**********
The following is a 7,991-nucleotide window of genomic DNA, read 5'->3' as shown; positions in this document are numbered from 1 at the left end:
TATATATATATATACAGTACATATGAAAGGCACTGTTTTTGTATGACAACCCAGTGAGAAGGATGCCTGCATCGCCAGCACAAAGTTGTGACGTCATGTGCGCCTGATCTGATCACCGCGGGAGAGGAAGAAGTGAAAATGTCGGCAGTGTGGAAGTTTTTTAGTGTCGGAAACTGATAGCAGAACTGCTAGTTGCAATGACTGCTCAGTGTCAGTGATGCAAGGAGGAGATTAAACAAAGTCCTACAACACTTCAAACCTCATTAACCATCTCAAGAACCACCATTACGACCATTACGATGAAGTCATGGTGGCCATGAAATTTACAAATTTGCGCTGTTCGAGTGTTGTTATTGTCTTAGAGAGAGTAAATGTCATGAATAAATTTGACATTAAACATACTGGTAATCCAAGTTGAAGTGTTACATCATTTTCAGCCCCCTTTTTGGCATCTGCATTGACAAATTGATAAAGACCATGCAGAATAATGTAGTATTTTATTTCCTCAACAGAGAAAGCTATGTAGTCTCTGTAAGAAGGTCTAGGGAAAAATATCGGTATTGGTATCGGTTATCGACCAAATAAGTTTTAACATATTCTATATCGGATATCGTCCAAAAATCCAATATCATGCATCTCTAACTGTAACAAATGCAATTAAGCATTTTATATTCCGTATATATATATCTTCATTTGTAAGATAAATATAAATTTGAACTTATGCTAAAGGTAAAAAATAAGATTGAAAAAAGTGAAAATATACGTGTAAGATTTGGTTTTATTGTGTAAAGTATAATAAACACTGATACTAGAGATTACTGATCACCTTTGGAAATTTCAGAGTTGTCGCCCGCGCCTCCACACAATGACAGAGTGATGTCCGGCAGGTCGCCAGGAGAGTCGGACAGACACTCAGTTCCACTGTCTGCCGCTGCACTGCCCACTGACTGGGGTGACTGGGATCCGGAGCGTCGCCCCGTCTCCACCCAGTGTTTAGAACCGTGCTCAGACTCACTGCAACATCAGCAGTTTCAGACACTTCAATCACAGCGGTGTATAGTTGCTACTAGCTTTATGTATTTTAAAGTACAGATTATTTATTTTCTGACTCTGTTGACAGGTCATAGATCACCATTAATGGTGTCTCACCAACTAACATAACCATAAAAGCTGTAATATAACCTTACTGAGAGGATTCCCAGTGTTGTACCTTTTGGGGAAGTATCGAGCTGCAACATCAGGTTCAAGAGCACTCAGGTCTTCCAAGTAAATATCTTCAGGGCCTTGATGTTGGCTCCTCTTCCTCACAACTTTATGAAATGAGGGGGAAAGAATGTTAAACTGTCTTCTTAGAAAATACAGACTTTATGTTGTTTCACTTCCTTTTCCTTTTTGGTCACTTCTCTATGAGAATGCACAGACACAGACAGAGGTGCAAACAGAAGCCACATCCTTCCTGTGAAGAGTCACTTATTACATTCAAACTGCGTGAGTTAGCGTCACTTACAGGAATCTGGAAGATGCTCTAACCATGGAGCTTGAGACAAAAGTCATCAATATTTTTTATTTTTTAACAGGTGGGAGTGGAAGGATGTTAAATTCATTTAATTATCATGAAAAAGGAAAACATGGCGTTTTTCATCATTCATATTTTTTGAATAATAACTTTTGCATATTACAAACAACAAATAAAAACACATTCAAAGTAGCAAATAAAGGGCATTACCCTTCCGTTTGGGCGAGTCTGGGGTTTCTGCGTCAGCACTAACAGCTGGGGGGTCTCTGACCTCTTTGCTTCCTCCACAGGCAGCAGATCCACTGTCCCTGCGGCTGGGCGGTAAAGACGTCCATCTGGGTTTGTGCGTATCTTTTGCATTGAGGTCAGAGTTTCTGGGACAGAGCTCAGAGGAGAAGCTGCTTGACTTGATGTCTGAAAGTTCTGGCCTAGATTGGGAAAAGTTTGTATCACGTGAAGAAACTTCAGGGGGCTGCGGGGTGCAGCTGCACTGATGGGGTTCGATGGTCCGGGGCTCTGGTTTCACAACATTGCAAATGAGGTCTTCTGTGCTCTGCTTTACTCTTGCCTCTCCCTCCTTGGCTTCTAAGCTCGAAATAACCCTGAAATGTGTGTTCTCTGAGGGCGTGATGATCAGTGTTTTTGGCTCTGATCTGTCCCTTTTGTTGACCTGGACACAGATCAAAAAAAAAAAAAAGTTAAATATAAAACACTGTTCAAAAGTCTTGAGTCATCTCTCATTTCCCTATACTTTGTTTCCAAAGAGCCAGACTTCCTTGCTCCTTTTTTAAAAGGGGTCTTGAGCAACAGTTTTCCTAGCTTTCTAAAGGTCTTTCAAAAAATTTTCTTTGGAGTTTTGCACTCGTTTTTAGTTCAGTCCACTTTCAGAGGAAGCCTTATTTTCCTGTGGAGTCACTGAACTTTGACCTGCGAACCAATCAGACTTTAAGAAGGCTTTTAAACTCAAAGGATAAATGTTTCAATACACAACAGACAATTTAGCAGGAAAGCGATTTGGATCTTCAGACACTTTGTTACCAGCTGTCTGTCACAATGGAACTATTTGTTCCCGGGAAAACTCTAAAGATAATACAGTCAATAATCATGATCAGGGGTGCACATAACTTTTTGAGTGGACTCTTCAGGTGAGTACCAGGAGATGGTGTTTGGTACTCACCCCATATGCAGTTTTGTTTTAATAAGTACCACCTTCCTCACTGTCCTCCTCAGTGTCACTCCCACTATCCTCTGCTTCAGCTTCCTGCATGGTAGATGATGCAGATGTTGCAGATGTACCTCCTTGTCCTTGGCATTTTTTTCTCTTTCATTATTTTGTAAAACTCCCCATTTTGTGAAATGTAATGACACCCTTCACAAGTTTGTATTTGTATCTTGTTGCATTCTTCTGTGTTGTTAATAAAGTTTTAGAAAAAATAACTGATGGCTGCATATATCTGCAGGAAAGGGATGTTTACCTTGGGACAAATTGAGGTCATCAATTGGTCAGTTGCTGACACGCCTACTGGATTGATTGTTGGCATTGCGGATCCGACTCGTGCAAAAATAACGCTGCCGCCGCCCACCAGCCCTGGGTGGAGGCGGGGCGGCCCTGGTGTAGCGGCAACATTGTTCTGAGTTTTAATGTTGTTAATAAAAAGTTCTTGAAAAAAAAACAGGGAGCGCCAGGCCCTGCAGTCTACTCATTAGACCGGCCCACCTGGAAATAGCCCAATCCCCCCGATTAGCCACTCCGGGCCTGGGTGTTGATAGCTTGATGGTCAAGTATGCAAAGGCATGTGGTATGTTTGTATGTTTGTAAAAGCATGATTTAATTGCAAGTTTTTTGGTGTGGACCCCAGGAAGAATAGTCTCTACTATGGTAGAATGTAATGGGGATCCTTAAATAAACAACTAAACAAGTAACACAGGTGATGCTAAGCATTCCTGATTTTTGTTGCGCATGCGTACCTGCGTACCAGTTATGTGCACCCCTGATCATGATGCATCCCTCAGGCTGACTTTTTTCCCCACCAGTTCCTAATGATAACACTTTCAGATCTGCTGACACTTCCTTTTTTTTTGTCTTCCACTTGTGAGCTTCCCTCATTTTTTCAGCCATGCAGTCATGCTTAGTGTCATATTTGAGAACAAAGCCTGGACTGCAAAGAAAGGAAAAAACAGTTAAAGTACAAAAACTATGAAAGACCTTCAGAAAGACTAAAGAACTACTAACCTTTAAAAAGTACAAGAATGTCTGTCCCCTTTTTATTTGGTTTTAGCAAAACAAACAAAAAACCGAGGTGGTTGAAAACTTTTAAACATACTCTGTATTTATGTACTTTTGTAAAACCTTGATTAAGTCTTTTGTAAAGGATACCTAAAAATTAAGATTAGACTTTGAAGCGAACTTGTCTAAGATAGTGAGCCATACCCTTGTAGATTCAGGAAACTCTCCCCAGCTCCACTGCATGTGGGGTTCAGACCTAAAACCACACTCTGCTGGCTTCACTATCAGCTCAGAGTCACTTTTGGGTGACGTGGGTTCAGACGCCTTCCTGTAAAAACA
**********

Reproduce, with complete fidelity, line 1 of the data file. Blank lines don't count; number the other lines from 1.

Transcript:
The following is a 7,991-nucleotide window of genomic DNA, read 5'->3' as shown; positions in this document are numbered from 1 at the left end: